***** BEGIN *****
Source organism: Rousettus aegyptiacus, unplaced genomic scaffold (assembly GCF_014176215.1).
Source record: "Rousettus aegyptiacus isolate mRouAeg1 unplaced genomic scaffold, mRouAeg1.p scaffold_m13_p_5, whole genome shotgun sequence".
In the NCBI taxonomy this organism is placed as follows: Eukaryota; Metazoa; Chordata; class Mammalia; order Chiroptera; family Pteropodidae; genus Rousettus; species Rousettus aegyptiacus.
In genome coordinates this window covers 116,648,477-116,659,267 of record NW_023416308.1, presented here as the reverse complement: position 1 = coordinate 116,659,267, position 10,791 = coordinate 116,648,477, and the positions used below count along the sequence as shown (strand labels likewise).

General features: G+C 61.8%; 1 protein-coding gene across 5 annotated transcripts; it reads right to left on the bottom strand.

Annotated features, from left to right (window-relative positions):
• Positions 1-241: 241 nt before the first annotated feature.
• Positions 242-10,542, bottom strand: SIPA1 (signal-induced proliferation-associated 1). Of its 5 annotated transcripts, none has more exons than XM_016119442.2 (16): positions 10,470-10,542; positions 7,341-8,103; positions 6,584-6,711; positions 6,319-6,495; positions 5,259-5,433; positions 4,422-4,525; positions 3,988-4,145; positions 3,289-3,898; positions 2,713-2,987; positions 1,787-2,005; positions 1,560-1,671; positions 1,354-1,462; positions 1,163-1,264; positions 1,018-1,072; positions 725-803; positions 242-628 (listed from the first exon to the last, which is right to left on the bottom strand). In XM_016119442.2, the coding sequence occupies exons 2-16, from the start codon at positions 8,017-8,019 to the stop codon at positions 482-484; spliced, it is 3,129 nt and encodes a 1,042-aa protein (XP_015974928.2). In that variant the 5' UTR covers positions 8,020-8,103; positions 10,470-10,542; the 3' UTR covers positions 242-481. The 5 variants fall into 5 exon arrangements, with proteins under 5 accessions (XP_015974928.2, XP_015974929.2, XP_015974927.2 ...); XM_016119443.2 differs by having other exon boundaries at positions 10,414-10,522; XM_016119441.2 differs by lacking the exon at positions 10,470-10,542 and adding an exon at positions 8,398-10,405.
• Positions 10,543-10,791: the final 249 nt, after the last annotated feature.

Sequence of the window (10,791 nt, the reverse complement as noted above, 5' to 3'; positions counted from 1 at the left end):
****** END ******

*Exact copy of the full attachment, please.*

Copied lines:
Source organism: Rousettus aegyptiacus, unplaced genomic scaffold (assembly GCF_014176215.1).
Source record: "Rousettus aegyptiacus isolate mRouAeg1 unplaced genomic scaffold, mRouAeg1.p scaffold_m13_p_5, whole genome shotgun sequence".
In the NCBI taxonomy this organism is placed as follows: Eukaryota; Metazoa; Chordata; class Mammalia; order Chiroptera; family Pteropodidae; genus Rousettus; species Rousettus aegyptiacus.
In genome coordinates this window covers 116,648,477-116,659,267 of record NW_023416308.1, presented here as the reverse complement: position 1 = coordinate 116,659,267, position 10,791 = coordinate 116,648,477, and the positions used below count along the sequence as shown (strand labels likewise).

General features: G+C 61.8%; 1 protein-coding gene across 5 annotated transcripts; it reads right to left on the bottom strand.

Annotated features, from left to right (window-relative positions):
• Positions 1-241: 241 nt before the first annotated feature.
• Positions 242-10,542, bottom strand: SIPA1 (signal-induced proliferation-associated 1). Of its 5 annotated transcripts, none has more exons than XM_016119442.2 (16): positions 10,470-10,542; positions 7,341-8,103; positions 6,584-6,711; positions 6,319-6,495; positions 5,259-5,433; positions 4,422-4,525; positions 3,988-4,145; positions 3,289-3,898; positions 2,713-2,987; positions 1,787-2,005; positions 1,560-1,671; positions 1,354-1,462; positions 1,163-1,264; positions 1,018-1,072; positions 725-803; positions 242-628 (listed from the first exon to the last, which is right to left on the bottom strand). In XM_016119442.2, the coding sequence occupies exons 2-16, from the start codon at positions 8,017-8,019 to the stop codon at positions 482-484; spliced, it is 3,129 nt and encodes a 1,042-aa protein (XP_015974928.2). In that variant the 5' UTR covers positions 8,020-8,103; positions 10,470-10,542; the 3' UTR covers positions 242-481. The 5 variants fall into 5 exon arrangements, with proteins under 5 accessions (XP_015974928.2, XP_015974929.2, XP_015974927.2 ...); XM_016119443.2 differs by having other exon boundaries at positions 10,414-10,522; XM_016119441.2 differs by lacking the exon at positions 10,470-10,542 and adding an exon at positions 8,398-10,405.
• Positions 10,543-10,791: the final 249 nt, after the last annotated feature.

Sequence of the window (10,791 nt, the reverse complement as noted above, 5' to 3'; positions counted from 1 at the left end):